iv. Order of Jurisdiction
The state courts had jurisdiction over this matter first, as foreclosure actions began before this complaint was filed. This factor weighs in favor of abstention.
v. Federal or State Law Controls
Most of the claims are based on state law, but plaintiffs' FDCPA claim is based on federal law. The presence of a federal claim militates against a district court's "surrender" of jurisdiction. Moses H. Cone, 460 U.S. at 26.
vi. Adequate Protection in State Court
As discussed above, the state court proceedings do not provide for class action relief. Although they are otherwise capable of protecting the interests of the named plaintiffs in this litigation, the inability to take advantage of the class action mechanism means that this factor weighs against abstention.
Of the six Colorado River factors, two favor abstention. Given the principle that courts should apply abstention doctrines narrowly to avoid unnecessary surrenders of jurisdiction, see Nationwide Mut. Fire Ins. Co., 571 F.3d at 307, abstention is not appropriate under these circumstances.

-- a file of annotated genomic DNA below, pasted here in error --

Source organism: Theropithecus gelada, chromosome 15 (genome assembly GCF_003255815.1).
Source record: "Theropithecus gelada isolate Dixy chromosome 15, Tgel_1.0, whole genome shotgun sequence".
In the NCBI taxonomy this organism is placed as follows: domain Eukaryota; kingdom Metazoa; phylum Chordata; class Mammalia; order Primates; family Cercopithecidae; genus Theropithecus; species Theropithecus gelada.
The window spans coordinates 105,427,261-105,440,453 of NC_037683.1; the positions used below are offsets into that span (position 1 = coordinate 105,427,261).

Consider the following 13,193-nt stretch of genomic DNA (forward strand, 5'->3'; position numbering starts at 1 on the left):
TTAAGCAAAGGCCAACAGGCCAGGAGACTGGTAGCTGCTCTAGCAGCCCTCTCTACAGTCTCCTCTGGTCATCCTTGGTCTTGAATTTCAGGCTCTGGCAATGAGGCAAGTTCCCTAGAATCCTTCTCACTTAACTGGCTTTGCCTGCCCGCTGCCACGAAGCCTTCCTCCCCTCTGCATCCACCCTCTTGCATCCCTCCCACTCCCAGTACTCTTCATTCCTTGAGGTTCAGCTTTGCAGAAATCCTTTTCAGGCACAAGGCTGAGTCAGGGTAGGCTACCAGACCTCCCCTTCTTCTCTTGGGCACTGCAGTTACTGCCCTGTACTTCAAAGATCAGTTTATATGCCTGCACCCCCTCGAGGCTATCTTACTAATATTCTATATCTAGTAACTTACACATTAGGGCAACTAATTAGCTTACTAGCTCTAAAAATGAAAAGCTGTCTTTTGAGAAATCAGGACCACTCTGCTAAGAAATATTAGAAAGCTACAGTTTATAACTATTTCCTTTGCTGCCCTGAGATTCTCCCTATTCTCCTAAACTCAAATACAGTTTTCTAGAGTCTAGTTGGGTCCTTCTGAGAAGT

B. The Anti-Injunction Act
The Anti-Injunction Act, 28 U.S.C. 2283, provides that "[a] court of the United States may not grant an injunction to stay proceedings in a State court except as expressly authorized by Act of Congress, or where necessary in aid of its jurisdiction, or to protect or effectuate its judgments." Though the statute speaks only of injunctive relief, when "declaratory relief would produce the same effect as an injunction, a declaratory judgment is barred if section 2283 would have prohibited an injunction." U.S. Steel Corp. Plan for Emp. Ins. Benefits v. Musisko, 885 F.2d 1170, 1175 (3d Cir. 1989) (citing Thiokol Chem. Corp. v. Burlington Indus., Inc., 448 F.2d 1328, 1332 (3d Cir. 1971), cert denied, 404 U.S. 1019 (1972)).